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Hard At Work

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airstream rebuild #airstreamlife airstreaming grote scare light led license plate light

THE PUSH IS ON TO MAKE HAY

There’s a push on, what with 80-degree January days, to get a lot done on the Airstream. As you probably know, we’re parked at A&P Vintage Trailer Works out in Paradise (Cottondale) Texas, and they’re even more busy due to the break in typical winter weather.

Just before we left last night, the owner of the prominent Airforums.com came out to check on his trailer and drop off a load of parts to go into that ground-up rebuild. His trailer has a great looking body, and the frame – built from scratch – is just as much a work of modern engineering art.

I was so busy putting the new belly pans up on our trailer, and the physical demands of drilling so great (drilling rivet holes through aluminum sheet then a steel frame – some of it boxed), that I didn’t have the energy to take photographs.

We’re doing a lot of little things to begin to button up the outside for good. That includes finding a new scare light that will substitute for the holes that once held the radio antenna – on the front road-side curved panel.

And there will be some time involved in retrofitting a new bank of LED’s into the old license plate housing that on this Airstream model, is separated from the license plate. Oh the joys of a unique trailer. That shouldn’t be a problem though. We also patched the old ventilation hole that was just below that light, the screened hole that provided air circulation for the old lead batteries and inverter. (This is all at the tail of the trailer.)

Now that the back inside fiberglass end cap is down, all access is granted to the taillights, the body panel seams, the running light mounting, the wire running to all that, and finally access to the end cap itself.

THE END CAP

As you can imagine with a 45-year-old piece of curved cooked fiberglass, there are a few hairline cracks in it. What we do for repairing those cracks is to drill two small holes just beyond the end of the cracks, and then glass it again – on the backside.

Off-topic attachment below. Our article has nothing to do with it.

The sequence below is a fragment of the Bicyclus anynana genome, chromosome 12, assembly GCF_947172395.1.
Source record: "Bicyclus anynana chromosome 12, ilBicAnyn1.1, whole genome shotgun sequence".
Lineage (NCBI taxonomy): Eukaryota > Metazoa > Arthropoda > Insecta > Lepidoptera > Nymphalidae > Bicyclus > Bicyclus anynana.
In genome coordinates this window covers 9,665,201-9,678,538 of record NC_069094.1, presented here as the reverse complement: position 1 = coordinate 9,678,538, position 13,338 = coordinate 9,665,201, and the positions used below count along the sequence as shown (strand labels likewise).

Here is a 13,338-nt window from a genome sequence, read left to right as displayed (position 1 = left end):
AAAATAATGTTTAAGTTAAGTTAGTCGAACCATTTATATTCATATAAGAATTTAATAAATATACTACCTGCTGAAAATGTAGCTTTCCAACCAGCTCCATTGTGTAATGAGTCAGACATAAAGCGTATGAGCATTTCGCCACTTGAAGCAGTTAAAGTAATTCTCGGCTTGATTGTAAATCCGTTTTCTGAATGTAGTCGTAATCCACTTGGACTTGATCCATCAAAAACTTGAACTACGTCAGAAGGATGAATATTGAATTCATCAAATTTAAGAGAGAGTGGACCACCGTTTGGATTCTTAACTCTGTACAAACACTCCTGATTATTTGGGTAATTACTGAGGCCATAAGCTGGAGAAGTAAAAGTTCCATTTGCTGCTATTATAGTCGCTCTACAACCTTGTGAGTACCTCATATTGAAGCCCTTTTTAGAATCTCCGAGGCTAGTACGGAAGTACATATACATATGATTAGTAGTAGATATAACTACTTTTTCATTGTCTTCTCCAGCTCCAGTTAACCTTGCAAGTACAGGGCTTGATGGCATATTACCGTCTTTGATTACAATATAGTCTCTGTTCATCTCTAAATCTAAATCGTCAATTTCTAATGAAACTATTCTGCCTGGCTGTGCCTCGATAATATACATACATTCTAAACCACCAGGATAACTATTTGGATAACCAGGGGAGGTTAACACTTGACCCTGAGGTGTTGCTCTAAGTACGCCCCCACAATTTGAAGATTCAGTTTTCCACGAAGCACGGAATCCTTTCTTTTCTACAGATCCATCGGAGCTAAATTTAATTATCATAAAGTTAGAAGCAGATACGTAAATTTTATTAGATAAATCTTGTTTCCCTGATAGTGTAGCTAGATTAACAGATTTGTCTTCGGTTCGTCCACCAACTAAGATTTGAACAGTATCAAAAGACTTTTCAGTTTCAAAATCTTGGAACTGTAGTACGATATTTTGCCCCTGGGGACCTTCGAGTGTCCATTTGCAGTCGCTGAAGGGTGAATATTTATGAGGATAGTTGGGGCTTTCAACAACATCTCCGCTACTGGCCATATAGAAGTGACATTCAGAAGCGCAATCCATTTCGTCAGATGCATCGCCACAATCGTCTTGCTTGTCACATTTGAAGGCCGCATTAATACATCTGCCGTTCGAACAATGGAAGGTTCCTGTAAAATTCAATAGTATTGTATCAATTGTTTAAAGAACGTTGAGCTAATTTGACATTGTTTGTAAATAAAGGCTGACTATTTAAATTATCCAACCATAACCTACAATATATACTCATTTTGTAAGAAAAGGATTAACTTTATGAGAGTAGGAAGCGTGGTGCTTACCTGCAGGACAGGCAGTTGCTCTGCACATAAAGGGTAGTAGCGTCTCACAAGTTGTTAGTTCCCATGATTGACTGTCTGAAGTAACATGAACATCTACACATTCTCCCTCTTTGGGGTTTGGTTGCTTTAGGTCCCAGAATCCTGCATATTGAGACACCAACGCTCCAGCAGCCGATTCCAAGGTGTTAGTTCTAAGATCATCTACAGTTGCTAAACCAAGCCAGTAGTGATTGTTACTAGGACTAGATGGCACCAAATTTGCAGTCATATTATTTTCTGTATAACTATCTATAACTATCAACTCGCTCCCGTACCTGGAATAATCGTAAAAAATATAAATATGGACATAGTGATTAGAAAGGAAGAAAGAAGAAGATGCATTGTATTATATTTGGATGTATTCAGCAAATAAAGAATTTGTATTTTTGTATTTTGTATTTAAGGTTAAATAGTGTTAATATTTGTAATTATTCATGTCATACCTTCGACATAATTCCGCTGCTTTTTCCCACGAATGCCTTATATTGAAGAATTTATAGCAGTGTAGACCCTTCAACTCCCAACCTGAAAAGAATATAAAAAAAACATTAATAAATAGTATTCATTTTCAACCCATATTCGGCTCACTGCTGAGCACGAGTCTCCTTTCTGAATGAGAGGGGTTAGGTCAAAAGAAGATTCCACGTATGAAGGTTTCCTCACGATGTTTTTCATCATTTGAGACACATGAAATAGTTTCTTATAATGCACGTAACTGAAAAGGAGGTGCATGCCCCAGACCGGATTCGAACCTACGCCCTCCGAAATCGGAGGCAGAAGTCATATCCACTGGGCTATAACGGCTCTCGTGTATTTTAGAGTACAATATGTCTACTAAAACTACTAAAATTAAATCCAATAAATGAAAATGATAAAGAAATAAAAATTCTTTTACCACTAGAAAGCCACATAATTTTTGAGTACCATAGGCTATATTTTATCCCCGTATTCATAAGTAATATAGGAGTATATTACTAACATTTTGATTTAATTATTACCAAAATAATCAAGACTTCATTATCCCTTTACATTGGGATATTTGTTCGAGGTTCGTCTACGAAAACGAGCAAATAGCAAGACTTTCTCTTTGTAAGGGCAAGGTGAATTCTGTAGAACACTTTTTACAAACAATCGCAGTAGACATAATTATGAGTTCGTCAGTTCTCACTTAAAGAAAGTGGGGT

LED TAIL LIGHTS

I’v now been around the track twice in order to finally settle on a replacement LED taillight for our particular trailer. They typically go by terms like, “replaces old Grote Can,” and come in varying degrees of fit and finish – all at an extremely high price. The ones I settled on are / were sold at Airstream Supply – www.airstreamsupply.com, and the ones shipped first were the wrong ones, and completely unlike the photograph shown – Round LED Airstream Tail Light – the ones shipped are the type that get “glued” or essentially Sikaflexed into the original mounts, and have those modern 3-pin connectors. You’ve seen them everywhere.

That is a big nogo for me. I let them know, and was informed that there are only five (red) lights left in the world, and they would trade them out for the extinct ones. So four of the last five in the world – screw in LED light replacements for vintage Airstream with 20 led’s – are headed to me as I write.

I’ll make sure to get photographs of the extinct tail lights when they arrive and maybe as they go in. No matter what, we will be doing away with old school connection that plugs into the old bulb socket. Those old sockets are only still working because they’re inside a hermetically sealed, and never opened housing. Eventually they will go out (remember the springs and oxidization?).

Time to get back to work on the Thursday Texas Fly Fishing Report. You can see that crossover (if you want) at www.texasflycaster.com.

Thanks for reading!

A Look at the Texas Fly Fishing Report and Inside the Airstream

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airstream trailers restoration rebuilding fly fishing GoPro video

My fellow fly fishing Airstreamers will enjoy more of this than the Airstreamer Nation, but watch a little and check out the GoPro shot inside the Airstream. Not as bad as it looks really, although the weather has shut the operation down again.

Another Day at the Airstream

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Images from another workday at A&P Vintage Trailer Works.

Almost Hot Enough

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airstream trailers #airstreamers airstream trailer restoration

Well it seems like we wait until the weather is scorching before we get back to work on the Airstream, but tomorrow should be the first day back in a long time. The weather really did have a lot to do with that! It has been too good or too bad for awhile now in North Texas.